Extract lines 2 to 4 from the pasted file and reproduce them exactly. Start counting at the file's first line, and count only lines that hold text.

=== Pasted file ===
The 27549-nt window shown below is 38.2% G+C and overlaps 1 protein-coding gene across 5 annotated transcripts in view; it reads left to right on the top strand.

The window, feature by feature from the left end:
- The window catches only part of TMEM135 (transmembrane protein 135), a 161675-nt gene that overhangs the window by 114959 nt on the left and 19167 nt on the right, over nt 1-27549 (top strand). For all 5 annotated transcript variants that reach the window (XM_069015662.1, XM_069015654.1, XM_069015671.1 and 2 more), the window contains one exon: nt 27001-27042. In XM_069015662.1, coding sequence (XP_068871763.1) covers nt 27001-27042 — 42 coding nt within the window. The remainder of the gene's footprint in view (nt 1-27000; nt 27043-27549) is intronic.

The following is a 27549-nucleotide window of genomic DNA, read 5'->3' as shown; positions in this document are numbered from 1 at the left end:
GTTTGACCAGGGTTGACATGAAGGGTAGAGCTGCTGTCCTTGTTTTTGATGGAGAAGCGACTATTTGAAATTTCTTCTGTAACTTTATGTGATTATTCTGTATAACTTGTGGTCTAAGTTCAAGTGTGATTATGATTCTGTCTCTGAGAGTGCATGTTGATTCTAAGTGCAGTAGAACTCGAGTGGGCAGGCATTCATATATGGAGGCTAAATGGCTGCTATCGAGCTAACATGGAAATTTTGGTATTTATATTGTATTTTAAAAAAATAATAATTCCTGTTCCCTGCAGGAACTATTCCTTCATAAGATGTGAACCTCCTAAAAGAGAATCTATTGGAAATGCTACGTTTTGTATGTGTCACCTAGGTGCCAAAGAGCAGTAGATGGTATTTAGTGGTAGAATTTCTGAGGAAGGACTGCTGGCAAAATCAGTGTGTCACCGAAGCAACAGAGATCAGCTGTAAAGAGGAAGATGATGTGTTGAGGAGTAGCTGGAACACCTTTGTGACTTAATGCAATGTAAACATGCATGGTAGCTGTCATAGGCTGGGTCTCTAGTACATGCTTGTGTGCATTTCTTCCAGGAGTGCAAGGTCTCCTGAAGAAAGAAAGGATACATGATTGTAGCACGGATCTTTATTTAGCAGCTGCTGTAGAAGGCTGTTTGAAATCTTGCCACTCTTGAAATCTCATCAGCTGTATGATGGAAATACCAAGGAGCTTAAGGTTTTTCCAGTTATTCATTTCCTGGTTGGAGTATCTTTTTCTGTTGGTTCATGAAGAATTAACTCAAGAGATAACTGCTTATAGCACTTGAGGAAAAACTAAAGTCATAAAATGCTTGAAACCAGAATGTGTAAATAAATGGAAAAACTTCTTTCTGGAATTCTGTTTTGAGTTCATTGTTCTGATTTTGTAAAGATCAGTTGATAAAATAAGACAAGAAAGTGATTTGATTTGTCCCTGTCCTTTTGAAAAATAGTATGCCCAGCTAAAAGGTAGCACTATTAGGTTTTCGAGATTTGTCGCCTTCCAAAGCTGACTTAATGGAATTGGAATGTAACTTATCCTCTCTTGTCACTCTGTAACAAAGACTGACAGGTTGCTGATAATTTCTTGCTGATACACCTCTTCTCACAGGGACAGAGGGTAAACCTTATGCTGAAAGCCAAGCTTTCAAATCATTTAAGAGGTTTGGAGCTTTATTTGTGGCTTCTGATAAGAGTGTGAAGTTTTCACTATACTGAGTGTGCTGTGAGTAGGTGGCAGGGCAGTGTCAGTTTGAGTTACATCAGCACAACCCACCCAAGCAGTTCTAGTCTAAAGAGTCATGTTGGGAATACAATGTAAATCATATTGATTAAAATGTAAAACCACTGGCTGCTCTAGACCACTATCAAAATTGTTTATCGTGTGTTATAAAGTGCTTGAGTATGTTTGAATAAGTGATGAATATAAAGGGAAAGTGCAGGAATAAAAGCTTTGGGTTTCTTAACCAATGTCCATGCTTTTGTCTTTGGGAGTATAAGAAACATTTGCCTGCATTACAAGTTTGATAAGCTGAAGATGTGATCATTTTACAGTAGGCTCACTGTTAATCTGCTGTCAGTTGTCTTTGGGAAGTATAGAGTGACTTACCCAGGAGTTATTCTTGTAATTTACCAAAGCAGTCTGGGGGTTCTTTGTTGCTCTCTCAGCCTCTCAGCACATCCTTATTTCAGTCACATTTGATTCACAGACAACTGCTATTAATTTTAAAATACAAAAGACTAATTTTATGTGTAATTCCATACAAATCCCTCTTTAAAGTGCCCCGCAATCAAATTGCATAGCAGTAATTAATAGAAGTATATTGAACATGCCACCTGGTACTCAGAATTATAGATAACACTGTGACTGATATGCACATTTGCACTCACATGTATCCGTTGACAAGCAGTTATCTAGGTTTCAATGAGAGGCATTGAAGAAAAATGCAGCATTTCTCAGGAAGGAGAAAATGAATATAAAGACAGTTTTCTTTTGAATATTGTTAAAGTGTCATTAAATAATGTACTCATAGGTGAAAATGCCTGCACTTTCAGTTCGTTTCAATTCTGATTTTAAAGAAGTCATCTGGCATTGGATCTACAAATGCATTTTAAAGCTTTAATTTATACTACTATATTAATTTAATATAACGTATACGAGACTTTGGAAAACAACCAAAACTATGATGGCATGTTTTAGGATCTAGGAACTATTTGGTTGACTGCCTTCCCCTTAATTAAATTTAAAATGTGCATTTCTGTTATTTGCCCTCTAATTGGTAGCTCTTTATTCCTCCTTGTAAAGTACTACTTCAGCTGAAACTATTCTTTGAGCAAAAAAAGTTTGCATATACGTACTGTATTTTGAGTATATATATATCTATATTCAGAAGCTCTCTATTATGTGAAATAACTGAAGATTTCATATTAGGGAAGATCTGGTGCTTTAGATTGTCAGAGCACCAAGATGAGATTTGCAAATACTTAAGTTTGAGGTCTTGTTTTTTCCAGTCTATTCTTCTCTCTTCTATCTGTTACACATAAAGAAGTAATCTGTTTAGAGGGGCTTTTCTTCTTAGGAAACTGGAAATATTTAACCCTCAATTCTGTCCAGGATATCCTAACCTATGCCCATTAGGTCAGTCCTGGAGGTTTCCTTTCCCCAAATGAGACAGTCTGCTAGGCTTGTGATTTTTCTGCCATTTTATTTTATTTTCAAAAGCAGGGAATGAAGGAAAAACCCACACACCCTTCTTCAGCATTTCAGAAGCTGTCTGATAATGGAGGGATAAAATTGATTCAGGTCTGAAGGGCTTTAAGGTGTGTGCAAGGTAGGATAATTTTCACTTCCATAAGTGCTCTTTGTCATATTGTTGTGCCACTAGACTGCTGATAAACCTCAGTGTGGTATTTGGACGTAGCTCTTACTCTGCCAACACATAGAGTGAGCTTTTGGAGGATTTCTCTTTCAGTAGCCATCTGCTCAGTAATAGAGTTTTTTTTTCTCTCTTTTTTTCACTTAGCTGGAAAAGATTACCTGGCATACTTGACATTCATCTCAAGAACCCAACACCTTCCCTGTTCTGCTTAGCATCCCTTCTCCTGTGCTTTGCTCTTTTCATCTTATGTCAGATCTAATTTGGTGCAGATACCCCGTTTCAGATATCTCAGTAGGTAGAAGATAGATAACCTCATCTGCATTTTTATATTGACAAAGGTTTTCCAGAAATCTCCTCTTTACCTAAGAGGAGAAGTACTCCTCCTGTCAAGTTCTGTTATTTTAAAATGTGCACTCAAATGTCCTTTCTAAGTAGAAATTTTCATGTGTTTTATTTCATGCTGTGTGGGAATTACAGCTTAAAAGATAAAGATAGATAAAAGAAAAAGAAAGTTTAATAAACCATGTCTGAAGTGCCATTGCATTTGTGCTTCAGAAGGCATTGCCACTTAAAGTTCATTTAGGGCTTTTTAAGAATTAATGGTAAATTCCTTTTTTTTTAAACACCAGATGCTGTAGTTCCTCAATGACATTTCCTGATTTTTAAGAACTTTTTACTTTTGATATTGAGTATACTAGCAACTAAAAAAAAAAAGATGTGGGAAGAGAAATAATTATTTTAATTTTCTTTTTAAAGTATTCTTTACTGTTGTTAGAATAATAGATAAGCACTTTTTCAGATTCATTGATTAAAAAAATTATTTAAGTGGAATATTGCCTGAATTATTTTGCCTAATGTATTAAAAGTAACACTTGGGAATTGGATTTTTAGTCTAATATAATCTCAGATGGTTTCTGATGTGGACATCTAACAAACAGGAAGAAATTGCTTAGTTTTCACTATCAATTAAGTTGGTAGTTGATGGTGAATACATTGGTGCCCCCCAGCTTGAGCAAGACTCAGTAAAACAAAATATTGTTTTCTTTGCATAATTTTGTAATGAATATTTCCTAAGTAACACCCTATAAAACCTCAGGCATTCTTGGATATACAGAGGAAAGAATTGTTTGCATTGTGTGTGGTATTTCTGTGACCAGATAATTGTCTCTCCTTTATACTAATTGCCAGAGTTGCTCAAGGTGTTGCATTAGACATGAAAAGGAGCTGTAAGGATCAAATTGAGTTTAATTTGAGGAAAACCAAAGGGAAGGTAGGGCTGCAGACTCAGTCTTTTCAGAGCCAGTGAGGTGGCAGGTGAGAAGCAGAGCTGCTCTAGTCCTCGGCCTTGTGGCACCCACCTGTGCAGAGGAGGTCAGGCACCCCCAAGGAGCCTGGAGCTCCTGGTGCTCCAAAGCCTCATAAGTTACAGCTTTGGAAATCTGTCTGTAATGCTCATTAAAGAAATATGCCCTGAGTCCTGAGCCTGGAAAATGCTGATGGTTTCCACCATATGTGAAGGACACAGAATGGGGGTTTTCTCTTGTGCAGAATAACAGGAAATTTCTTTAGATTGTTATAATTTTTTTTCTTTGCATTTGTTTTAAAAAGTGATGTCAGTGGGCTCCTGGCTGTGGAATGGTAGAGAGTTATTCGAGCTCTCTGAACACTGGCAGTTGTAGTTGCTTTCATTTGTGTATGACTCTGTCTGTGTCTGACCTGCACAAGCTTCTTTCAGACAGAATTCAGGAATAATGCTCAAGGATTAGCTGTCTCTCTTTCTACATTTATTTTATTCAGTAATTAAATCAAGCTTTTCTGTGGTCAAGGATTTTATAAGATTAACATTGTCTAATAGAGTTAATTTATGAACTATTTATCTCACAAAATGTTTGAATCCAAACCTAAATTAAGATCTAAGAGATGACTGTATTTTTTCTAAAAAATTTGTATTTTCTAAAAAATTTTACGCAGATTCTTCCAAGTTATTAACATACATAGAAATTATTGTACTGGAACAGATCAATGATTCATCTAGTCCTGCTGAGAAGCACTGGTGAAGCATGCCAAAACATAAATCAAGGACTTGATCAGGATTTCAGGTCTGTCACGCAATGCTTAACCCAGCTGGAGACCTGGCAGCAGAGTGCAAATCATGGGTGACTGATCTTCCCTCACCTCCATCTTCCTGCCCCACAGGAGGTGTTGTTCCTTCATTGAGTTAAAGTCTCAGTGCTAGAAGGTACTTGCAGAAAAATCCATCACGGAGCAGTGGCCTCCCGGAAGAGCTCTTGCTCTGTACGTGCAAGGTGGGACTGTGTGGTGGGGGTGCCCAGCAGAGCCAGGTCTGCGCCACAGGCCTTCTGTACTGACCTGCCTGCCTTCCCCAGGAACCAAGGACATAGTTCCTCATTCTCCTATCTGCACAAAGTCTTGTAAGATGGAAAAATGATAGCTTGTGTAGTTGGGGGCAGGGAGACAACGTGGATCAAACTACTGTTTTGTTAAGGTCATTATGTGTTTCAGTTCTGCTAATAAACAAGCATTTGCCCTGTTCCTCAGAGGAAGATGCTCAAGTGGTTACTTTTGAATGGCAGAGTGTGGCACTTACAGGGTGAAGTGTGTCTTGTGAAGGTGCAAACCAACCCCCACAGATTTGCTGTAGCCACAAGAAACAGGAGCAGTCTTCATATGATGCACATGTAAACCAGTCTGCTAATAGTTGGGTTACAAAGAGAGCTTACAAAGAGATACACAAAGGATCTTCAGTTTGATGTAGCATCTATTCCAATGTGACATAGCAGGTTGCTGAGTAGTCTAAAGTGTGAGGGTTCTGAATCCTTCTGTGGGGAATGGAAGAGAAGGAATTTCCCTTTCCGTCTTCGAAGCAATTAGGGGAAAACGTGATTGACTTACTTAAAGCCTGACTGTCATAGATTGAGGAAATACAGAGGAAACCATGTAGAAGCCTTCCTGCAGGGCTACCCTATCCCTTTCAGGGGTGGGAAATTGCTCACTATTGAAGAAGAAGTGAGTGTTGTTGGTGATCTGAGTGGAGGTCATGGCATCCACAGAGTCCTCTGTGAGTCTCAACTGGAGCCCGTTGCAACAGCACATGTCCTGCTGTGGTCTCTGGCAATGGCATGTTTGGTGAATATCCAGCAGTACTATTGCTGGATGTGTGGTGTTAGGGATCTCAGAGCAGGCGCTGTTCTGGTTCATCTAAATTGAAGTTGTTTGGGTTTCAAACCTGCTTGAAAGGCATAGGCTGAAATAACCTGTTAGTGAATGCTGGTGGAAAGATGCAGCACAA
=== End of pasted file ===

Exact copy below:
The window, feature by feature from the left end:
- The window catches only part of TMEM135 (transmembrane protein 135), a 161675-nt gene that overhangs the window by 114959 nt on the left and 19167 nt on the right, over nt 1-27549 (top strand). For all 5 annotated transcript variants that reach the window (XM_069015662.1, XM_069015654.1, XM_069015671.1 and 2 more), the window contains one exon: nt 27001-27042. In XM_069015662.1, coding sequence (XP_068871763.1) covers nt 27001-27042 — 42 coding nt within the window. The remainder of the gene's footprint in view (nt 1-27000; nt 27043-27549) is intronic.

The following is a 27549-nucleotide window of genomic DNA, read 5'->3' as shown; positions in this document are numbered from 1 at the left end: